I am also using heavily the DOS subst command to map different subdirectories to drive letters. That is a good method for flexible file locations with constant drive letters. A different topic, but also quite useful for defined well backup strategies.

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DT does have also its own means to direct most if not all those files… I do something similar ie syncing that directory but I just used the DT parameters to point to folders I created…


Came across this thread and wanted to share my methodology.

I use ubuntu as my OS of choice, which includes the nice “dar” backup tool. Think of dar as a supercharged tar.

I have built some tooling around dar:

  1. Full & differential backups of both my $HOME and media files (details on my dar-backup github project)
  2. On every login a script does a backup of $HOME/.config/darktable/ to a cloud service (details on a github gist)

With this in place I believe I can restore darktable config, when something goes very bad, as it inevitably does.

My 2 cents on this :slight_smile:

Thanks for sharing, I was not aware of dar.

A couple of months ago I changed half of my backup toolchain from rsync incremental to borg, which was eye opening. The chunk-wise deduplication makes a tremendous difference and I am convinced that this is how backup should work. As I can always mount and check my backups with a fuse file system, I don’t feel the need anymore that the current state of my files should be accessible in the backup (as it was with rsync). I tested this with more than >20 TB of backup data (8 TB with rsync incremental, 2 TB deduplicated) and it worked flawless (comparing every bit between original files and backup). A big benefit of borg that it is very simple to get old backups into borg and also to get stuff out of the chunk store again.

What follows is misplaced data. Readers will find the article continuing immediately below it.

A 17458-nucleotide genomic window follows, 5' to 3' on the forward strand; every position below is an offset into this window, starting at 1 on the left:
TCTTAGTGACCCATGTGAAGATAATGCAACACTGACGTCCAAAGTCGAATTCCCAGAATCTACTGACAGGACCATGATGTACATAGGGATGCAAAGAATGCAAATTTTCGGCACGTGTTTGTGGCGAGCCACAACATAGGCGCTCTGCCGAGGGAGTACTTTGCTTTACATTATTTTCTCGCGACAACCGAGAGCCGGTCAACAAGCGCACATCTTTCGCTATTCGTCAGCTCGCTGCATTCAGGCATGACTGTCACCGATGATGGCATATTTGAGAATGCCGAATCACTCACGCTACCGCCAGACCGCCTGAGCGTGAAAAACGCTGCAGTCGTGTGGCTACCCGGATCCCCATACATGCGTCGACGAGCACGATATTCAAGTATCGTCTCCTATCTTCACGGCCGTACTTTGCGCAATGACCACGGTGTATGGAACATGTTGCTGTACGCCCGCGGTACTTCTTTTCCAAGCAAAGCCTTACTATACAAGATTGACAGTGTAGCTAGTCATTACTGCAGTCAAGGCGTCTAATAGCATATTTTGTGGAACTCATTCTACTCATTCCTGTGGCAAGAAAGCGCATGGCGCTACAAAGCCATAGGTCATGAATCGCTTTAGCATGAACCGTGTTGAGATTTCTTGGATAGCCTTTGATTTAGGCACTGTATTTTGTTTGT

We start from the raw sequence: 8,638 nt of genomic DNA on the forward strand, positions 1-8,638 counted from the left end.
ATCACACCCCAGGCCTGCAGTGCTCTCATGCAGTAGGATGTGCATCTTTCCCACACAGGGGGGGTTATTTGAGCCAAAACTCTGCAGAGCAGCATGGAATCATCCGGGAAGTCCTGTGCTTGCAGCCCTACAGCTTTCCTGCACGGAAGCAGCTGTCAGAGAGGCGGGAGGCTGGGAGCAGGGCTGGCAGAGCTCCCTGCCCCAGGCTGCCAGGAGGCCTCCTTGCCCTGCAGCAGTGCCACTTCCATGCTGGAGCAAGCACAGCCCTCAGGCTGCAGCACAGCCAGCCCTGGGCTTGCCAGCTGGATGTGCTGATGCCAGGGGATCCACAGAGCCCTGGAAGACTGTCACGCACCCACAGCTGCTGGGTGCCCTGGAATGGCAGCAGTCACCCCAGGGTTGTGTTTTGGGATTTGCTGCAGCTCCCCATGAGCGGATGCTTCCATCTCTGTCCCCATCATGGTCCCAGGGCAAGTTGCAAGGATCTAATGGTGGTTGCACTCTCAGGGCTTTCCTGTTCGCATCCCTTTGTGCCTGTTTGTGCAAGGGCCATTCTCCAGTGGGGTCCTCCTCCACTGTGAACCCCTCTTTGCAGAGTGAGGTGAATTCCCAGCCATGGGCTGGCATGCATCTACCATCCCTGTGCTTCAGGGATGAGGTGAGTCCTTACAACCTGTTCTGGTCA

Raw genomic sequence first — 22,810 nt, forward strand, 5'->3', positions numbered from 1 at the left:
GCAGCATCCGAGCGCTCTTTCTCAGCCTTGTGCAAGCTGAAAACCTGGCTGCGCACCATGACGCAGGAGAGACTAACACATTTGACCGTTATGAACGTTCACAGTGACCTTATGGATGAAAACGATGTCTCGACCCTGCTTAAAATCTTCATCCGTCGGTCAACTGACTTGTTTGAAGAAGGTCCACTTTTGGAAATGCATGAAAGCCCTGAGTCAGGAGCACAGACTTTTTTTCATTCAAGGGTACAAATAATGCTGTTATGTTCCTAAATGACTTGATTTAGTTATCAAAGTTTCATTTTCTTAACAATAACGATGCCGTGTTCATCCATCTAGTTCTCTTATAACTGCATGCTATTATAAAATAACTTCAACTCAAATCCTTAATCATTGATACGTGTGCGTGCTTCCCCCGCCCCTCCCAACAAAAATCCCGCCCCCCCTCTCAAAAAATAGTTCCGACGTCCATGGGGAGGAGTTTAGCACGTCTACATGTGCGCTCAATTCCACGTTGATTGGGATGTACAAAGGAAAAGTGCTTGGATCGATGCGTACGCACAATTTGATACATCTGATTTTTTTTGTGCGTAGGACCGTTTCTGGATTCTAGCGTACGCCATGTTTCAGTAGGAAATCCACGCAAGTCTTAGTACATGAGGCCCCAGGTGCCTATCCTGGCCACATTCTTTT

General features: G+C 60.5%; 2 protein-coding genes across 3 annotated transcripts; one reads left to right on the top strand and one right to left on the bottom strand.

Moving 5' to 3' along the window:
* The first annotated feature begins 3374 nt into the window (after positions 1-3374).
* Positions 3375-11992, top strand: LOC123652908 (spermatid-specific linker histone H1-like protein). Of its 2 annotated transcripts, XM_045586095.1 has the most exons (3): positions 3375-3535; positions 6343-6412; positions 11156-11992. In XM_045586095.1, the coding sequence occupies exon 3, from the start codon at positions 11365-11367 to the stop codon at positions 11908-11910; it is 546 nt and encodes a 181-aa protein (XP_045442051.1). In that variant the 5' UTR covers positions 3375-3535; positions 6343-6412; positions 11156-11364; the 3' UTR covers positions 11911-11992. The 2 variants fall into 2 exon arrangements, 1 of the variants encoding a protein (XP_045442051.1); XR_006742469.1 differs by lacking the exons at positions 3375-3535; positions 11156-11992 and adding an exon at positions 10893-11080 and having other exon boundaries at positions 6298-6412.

The other half of my strategy is still git-annex (for media where chunk-wise deduplication is less important).


I just stick my whole git-annex repo in my backup tool, which is restic in this case, bit Borg is similar.

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Should DT purge old Data and Library snaps automatically (likre keeping just 2 of each for example) , as keeping them all will make ~/.config/darktable/ grow in size indefinitely ?

I’ve just checked mine seeing this thread and it’s a whole gb already :slight_smile:

That’s what I would do if I had to start from scratch or had to change disks. But as the disks are way more than 50% full, I cannot easily convert the media backup to borg.

Also, I am currently using czkawka to compare my full sd cards with the remote backup to ensure I have the photographs backed up before removing them from the SD card. This is a bit more complicated and probably slower with borg fuse mount (but not impossible). Other methods may be possible, such as adding the contents of the card entirely to the borg repo, comparing if there are files with the exact same chunk list, and removing these files from both the card and the snapshot. But I would probably stick to option 1.

Interesting tool. Thanks for the hint.

For darktable, or to be more precise, any application configuration, I go the complete opposite way:

I don’t backup configuration.

I have systems in place to recreate the configuration that is needed.

I can go from blank disk to production system with current project data available where it should be in about two hours. And yes, this is tested. Not everything in every application will be totally perfect, but it will work. And that is what I care about. The tuning for the pretty things is a constant game anyway.

For me this is a much more transparent approach.